Perhaps the curiosity towards Half Nelson, is how Ryan Gosling got nominated for an Oscar for Best Actor, from seemingly out of nowhere. Probably better remembered for his short lived television series Young Hercules, and recently in the straight to DVD movie Stay, he puts up a rather stoned performance (ok, so his character is a junkie) that seemed to want to tug your heartstrings in his weary, isolated outlook of life, yet leaving you feeling rather nonchalant given his substance abuse.
To his students, Dan Dunne (Ryan Gosling) is the teacher full of unorthodox ideas, challenging authority and doing things his way. His subject expertise is history, and instead of going the rote way in regurgitating curriculum, he opts for the understanding of rationale behind events, making his classes interactive and interesting. Being a teacher, whether you like it or not, you're a role model, and therefore, a moral compass to your impressionable charges. I have a friend whose other friends are teachers, and he sometimes account their behaviour outside of class, which we are of the opinion that if any parent were to know of their shenanigans, they would immediate withdraw their children from classes.
Dan is such an example - a substance abuser, developing a crutch toward vices to sooth his pain of the real world, where he increasingly feels disconnected from. Chancing upon his activity one day in a toilet, is his student Drey (Shareeka Epps), who decides to keep mum about it. And thus, the two of them start to form this unconventional, radical bond between themselves, a friendship which raises eyebrows from certain quarters as well. With this bond, Dan experiences certain moral responsibility developed, and takes it upon himself to not let Drey succumb to any negative influences. On the other hand, Drey looks up to Dan like a surrogate big brother, given that she's atypical of a latch key child.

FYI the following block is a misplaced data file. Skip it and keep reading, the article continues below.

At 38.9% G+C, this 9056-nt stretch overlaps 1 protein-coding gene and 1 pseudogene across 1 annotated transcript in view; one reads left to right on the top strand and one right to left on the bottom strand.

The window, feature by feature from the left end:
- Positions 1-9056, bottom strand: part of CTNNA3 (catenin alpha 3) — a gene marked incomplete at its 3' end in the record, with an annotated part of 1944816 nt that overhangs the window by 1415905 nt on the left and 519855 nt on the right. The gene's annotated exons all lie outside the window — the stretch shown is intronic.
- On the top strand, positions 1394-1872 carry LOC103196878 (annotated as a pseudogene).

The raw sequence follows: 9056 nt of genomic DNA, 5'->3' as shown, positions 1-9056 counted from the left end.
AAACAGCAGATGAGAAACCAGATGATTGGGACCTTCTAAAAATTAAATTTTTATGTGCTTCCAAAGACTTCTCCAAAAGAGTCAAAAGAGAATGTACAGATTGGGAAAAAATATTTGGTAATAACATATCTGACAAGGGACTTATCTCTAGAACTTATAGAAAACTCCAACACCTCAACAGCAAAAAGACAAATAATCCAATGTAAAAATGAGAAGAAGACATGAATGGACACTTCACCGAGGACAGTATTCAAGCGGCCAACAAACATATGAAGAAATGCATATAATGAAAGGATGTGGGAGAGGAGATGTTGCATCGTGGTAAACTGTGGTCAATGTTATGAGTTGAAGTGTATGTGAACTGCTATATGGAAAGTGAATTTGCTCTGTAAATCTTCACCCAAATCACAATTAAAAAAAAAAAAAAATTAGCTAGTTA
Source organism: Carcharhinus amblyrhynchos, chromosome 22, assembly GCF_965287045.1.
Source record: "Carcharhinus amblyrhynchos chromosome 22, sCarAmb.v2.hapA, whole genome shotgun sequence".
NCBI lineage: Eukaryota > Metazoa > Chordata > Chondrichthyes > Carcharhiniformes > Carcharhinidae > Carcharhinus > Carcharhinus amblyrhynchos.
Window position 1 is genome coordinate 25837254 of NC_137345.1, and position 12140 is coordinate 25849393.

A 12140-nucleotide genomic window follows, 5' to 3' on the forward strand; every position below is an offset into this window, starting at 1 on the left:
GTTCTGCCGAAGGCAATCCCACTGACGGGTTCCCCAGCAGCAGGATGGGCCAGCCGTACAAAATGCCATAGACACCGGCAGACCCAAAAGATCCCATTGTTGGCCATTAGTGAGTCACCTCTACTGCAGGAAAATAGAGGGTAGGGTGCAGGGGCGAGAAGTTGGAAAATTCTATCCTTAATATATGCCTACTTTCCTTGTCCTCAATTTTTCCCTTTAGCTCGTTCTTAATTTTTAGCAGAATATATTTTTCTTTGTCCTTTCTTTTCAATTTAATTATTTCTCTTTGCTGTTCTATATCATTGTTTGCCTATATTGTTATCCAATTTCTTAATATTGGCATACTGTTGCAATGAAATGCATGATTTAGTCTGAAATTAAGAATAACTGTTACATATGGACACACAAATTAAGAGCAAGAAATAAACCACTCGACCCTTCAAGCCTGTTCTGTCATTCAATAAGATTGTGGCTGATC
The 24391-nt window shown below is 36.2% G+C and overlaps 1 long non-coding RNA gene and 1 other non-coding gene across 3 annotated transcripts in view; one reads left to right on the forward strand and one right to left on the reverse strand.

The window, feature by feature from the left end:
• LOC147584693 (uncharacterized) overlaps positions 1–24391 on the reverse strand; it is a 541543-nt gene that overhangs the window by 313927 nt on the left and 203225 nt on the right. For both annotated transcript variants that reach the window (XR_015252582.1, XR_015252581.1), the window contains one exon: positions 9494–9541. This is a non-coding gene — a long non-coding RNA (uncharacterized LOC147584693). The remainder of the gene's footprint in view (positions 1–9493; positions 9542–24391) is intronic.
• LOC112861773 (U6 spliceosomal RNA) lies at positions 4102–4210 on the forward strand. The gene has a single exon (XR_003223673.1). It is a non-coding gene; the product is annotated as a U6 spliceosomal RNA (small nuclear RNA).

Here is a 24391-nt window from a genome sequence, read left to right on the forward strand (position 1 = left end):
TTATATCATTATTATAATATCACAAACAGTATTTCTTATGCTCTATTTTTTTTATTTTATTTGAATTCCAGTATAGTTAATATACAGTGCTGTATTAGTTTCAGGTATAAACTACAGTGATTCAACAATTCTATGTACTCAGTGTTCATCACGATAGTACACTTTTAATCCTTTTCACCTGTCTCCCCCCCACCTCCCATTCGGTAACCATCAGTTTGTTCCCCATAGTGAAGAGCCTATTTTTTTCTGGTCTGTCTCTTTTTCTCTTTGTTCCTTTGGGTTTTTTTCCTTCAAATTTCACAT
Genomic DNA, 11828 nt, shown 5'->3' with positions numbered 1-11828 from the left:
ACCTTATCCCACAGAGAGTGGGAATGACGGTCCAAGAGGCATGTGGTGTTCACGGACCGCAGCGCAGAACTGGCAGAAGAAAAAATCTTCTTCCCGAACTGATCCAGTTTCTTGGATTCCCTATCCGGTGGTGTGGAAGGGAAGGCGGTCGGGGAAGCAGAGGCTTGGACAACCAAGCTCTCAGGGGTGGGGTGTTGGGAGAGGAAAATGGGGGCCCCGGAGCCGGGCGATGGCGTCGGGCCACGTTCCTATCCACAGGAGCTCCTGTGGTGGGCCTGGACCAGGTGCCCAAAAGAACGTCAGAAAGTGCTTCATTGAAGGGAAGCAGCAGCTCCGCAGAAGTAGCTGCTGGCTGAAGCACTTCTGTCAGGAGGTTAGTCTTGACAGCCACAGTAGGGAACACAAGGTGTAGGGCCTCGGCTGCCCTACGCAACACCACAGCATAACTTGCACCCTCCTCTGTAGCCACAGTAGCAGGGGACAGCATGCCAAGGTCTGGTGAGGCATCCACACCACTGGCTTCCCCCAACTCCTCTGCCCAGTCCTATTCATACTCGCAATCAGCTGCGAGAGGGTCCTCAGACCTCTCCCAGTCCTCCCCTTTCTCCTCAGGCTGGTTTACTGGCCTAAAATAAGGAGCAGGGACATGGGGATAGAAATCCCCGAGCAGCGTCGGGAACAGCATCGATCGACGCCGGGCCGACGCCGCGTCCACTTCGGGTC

The movie adopted rather different approaches, and diverts from the cliche tried and tested storylines like how dangerous substance abuse is, and basically sheds off a lot of fat by keeping its focus on the two leads. The story coasts along rather slowly, and at times, rather aimlessly. I thought the connection with the theme of discrimination and the dwelling on dialectics and the winds of change, rather weak, though some have lauded it, and I don't see what's the big deal about it.
What was awesome though, was one scene where you could feel the pain the characters go through, as one felt helpless and rather shameful to have been exposed in the manner prescribed, and the other, surprised yet unable to do anything else about it, unable to change, and the feeling of guilt akin to delivering poison for a friend's consumption, with another subtle level of letting a mentor down.
Peppered with intentionally bad jokes and a reasonable soundtrack, Half Nelson is reasonably engaging, but definitely not great. Don't hold your breaths for Gosling winning the Oscar as well, Forest Whitaker is probably on the final home stretch for The Last King of Scotland.